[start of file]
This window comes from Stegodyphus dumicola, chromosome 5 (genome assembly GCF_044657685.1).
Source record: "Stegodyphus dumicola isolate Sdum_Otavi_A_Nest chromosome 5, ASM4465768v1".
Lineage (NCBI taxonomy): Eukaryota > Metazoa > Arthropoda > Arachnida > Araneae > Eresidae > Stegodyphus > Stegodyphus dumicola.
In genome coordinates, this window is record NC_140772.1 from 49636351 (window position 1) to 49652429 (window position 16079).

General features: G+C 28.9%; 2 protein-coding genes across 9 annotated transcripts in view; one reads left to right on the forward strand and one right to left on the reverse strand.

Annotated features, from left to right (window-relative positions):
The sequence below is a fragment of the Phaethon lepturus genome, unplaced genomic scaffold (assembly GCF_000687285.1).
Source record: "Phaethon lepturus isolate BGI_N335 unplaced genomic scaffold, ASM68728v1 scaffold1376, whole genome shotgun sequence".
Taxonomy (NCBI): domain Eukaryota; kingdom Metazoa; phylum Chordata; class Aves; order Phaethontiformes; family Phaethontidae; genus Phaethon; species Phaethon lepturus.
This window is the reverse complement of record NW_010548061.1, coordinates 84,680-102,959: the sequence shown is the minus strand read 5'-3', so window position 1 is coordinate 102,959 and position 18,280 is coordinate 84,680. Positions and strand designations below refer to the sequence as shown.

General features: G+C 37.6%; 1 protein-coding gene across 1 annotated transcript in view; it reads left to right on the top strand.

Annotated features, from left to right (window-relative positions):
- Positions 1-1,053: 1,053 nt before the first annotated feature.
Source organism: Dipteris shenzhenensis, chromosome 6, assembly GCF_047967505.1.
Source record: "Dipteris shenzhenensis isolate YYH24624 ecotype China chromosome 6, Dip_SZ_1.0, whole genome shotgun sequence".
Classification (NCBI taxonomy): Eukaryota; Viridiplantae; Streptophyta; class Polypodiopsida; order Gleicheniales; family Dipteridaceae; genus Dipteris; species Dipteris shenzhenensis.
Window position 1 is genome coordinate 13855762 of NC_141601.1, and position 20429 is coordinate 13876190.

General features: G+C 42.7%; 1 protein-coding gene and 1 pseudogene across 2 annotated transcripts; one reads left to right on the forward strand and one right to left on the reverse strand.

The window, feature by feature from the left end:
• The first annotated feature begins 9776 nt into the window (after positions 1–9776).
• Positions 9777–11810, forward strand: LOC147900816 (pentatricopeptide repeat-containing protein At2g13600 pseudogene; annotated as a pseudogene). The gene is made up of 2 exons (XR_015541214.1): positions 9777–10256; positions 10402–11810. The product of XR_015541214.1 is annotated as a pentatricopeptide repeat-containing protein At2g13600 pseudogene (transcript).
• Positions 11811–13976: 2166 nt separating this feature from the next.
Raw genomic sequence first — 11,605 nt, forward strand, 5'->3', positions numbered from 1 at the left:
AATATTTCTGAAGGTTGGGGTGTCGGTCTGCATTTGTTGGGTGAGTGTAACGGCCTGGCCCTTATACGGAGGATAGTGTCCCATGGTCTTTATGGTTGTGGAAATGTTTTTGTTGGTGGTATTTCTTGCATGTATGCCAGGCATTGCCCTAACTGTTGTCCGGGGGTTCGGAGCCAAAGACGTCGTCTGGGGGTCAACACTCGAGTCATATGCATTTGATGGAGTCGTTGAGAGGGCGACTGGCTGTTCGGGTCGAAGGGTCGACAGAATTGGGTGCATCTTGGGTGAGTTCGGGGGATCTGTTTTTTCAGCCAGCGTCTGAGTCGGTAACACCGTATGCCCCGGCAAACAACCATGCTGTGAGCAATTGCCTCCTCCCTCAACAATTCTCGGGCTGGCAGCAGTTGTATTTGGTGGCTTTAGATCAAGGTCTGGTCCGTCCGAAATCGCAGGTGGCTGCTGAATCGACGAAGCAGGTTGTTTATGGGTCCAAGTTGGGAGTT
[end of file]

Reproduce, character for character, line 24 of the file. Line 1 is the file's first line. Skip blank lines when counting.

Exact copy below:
AATATTTCTGAAGGTTGGGGTGTCGGTCTGCATTTGTTGGGTGAGTGTAACGGCCTGGCCCTTATACGGAGGATAGTGTCCCATGGTCTTTATGGTTGTGGAAATGTTTTTGTTGGTGGTATTTCTTGCATGTATGCCAGGCATTGCCCTAACTGTTGTCCGGGGGTTCGGAGCCAAAGACGTCGTCTGGGGGTCAACACTCGAGTCATATGCATTTGATGGAGTCGTTGAGAGGGCGACTGGCTGTTCGGGTCGAAGGGTCGACAGAATTGGGTGCATCTTGGGTGAGTTCGGGGGATCTGTTTTTTCAGCCAGCGTCTGAGTCGGTAACACCGTATGCCCCGGCAAACAACCATGCTGTGAGCAATTGCCTCCTCCCTCAACAATTCTCGGGCTGGCAGCAGTTGTATTTGGTGGCTTTAGATCAAGGTCTGGTCCGTCCGAAATCGCAGGTGGCTGCTGAATCGACGAAGCAGGTTGTTTATGGGTCCAAGTTGGGAGTT